Planting Depth: 1"
Row Spacing: 6”
Seed Spacing: 4”
Days to Germination: 5-10 days
Germination Temperature: 60°-70°F
Cucumbers thrive in heat. Start transplants indoors 4 weeks before the soil is at least 60°F (the last expected frost date), planting 3 seeds per 4" pot or 1 seed per peat pot in sterile starter mix. Provide heat, light, ventilation and good drainage. At the seedling stage, Cucumbers are vulnerable so keep soil lightly moist but not wet. When third true leaf is expanding, transplant out carefully. Cucumbers may be direct-sown 1 to 2 weeks after the danger of frost has passed to a sunny, well-draining spot: sow 6 seeds per hill; then thin to the strongest 3 plants. Cukes need regular watering and prefer a rich garden bed; fertilize prior to planting and again as needed. Support with large tomato cages, stakes or netting. Harvest cukes when small, well before they set seed. ‘Cornichon’ varieties should be harvested when they are the size of your little finger.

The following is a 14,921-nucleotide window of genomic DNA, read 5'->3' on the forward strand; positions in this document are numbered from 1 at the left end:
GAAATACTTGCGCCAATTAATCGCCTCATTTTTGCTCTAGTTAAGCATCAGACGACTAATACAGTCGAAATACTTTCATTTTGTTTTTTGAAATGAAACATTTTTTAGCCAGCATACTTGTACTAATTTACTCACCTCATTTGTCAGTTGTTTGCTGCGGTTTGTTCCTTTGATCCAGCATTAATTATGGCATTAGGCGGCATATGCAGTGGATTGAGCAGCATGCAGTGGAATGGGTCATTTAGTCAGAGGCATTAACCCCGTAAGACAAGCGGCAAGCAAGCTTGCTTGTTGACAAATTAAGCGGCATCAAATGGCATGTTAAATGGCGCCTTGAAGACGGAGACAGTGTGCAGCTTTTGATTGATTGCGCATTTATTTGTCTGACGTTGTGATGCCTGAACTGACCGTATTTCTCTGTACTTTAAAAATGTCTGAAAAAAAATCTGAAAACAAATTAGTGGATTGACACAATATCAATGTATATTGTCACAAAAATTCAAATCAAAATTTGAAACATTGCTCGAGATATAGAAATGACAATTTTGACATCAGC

String Theory for Cucumbers
If you have plenty of space in your garden it’s fine to let Cucumbers sprawl on the ground. But in today’s small, often shaded yards, gardeners must make the most of every sunny foot of row. That’s where trellising comes in. A Cucumber support need not be an elaborate structure. A simple but sturdy frame will do fine, with strings dangling from an overhead bar. Tie the bottom end of each string to a cuke plant in a loose knot, then wind the vine around the string as it grows. Train to one stem, by pruning out all side shoots up to 3’, then letting one fruit form at each leaf node. When the vine reaches the top, train it over the bar, then allow two stems to come down. You’ll get a huge harvest from just one row. Use string that is at least 2-ply, so it won’t break. If it’s untreated, you can put all the vines on the compost pile at summer’s end, strings and all.
Deer Resistant Seed Varieties